Taking Control of Fusion Reactor Instabilities
- Saskia Mordijck
- Department of Physics, William & Mary, Williamsburg, VA, USA
October 10, 2022 • Physics 15, 154
A mechanism for preventing destructive instabilities in magnetically confined plasmas provides a new way for scientists to operate future nuclear-fusion reactors.
Max Planck Institute for Plasma Physics (IPP)
Figure 1: The plasma vessel of the ASDEX Upgrade tokamak (left). View of the donut-shaped plasma (pink) confined in this vessel (right). The plasma’s edge is directed onto divertor plates located at the vessel’s base.
Max Planck Institute for Plasma Physics (IPP)
Figure 1: The plasma vessel of the ASDEX Upgrade tokamak (left). View of the donut-shaped plasma (pink) confined in this vessel (right). The plasma’s edge is directed onto divertor plates located at the vessel’s base.×
All magnetically confined plasmas naturally develop instabilities, regions where small perturbations grow rapidly . Scientists have been looking for ways to prevent instabilities in a tokamak—a leading candidate for a fusion reactor—because the instabilities can cause substantial damage to the tokamak’s walls. Now Georg Harrer at the Vienna University of Technology and his colleagues have shown how these destructive instabilities can be avoided by adjusting the properties of the plasma and its confining magnetic field . The researchers’ findings offer a fresh approach to running future fusion reactors.
A tokamak uses a powerful magnetic field to confine fusion fuel in the form of a plasma (a highly ionized gas) that is shaped like a ring donut. Instabilities that originate at the plasma edge (the “glaze” of the donut) are called edge-localized modes (ELMs) . ELMs transport heat and particles along magnetic-field lines, moving them from the well-confined plasma core (the “filling” of the donut) to the divertor—a region of the tokamak’s walls. ELMs come in various sizes and frequencies (repetition rates). Their size, expressed as a percentage of the energy stored in the plasma core, strongly influences how much heat and how many particles will be deposited by each ELM in the divertor.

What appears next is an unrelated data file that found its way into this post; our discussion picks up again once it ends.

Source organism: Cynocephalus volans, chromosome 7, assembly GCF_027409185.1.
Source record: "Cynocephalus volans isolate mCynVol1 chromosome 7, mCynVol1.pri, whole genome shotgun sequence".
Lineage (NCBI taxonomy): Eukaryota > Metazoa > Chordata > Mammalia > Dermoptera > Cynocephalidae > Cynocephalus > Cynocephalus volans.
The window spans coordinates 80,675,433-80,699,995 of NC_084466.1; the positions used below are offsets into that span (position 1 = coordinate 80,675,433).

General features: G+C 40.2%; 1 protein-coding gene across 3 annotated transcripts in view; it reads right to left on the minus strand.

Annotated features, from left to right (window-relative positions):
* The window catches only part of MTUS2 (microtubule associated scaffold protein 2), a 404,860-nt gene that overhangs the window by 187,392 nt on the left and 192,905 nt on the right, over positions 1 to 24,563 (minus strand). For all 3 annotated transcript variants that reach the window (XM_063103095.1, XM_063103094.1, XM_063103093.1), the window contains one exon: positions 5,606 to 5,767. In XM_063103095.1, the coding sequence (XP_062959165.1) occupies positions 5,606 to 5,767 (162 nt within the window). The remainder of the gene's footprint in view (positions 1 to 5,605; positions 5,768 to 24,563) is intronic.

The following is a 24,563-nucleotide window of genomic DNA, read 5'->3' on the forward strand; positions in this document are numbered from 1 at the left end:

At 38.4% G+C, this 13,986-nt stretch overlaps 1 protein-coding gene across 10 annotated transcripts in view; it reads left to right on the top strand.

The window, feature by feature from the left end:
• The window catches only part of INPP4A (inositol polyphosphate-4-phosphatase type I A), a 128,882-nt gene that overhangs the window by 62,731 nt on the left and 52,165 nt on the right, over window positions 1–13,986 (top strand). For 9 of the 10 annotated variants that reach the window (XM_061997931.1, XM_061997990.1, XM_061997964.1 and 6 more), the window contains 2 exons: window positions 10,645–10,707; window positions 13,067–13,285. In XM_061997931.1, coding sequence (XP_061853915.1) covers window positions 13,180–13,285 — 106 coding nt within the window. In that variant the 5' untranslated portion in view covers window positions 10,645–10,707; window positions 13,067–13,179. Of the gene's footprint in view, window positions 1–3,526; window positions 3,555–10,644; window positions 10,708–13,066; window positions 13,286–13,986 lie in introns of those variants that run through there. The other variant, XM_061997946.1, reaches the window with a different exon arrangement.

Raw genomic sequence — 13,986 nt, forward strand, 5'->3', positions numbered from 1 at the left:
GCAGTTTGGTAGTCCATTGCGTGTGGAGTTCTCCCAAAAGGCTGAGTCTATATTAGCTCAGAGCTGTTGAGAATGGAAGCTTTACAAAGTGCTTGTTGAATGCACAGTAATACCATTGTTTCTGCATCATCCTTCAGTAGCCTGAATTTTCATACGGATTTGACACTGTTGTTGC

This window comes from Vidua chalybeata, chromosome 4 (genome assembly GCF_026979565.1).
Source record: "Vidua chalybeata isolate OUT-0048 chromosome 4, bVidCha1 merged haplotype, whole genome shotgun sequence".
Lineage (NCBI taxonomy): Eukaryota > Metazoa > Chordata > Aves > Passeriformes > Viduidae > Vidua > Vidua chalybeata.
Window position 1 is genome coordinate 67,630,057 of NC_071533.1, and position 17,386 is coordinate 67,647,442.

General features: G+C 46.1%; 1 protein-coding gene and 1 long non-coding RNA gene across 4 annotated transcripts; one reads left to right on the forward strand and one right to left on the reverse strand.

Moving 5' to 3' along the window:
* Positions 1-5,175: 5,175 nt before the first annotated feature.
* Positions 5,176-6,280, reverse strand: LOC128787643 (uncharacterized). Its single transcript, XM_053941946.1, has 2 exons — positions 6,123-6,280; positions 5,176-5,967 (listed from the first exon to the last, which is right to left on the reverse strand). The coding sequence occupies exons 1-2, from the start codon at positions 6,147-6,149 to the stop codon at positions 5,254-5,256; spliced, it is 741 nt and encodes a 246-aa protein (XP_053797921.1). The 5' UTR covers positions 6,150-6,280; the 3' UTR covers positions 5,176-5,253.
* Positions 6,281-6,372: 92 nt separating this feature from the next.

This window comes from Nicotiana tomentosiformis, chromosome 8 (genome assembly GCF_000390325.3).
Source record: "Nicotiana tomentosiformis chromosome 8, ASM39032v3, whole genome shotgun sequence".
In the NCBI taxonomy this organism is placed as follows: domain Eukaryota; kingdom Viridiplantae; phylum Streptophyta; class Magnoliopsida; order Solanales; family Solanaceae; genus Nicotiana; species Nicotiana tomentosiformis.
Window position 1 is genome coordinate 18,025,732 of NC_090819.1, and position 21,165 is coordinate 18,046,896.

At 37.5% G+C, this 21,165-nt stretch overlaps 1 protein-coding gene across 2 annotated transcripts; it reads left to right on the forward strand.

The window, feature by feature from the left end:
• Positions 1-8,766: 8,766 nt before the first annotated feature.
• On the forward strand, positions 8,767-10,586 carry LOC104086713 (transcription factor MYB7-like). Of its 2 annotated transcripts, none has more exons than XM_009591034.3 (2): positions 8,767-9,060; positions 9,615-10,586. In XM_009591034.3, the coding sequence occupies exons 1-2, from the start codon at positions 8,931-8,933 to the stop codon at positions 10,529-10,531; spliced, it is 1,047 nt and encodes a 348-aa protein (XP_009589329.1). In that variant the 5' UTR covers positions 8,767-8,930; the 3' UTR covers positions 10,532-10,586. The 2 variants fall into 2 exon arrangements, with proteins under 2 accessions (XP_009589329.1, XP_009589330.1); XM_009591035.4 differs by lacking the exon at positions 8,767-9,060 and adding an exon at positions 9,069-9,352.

In the largest operating tokamak, the UK-based Joint European Torus, large ELMs have contributed to the melting of the tungsten tiles used in the device’s divertor . In a fusion reactor, these ELMs could be even more destructive because the plasma core’s stored energy—whose magnitude determines the energy deposited per ELM in the divertor—will be hundreds to thousands of times higher than that in current devices. For this reason, researchers are actively working on ways to avoid or mitigate large ELMs in tokamaks . Fundamental advances in the understanding of plasma dynamics are required to extrapolate findings from current devices to fusion reactors because reactor-relevant conditions cannot be replicated in present-day setups.
Harrer and colleagues performed experiments on the ASDEX Upgrade tokamak (Fig. 1), located at the Max Planck Institute for Plasma Physics in Garching, Germany. The researchers investigated how the topology of the confining magnetic field influenced the size and frequency of the resulting ELMs. They measured these ELM properties using a filter scope—an optical device that detects the visible light produced when a plasma interacts with gas in the divertor. Using additional diagnostics, the team compared the observed ELM onset with theoretical predictions.
The researchers show that large ELMs can be avoided by first increasing the plasma density and then tailoring the magnetic topology. The density increase reduces the local plasma current, such that the pressure gradient at the plasma edge is the dominant instability driver. The result is a reduction in the size of the ELMs and an increase in their frequency. These smaller ELMs lack the destructive impact of their larger counterparts. Moreover, predictions indicate that smaller ELMs could remove spent fusion fuel (helium ash) from the plasma core, preventing the core from being contaminated with nonfusible particles.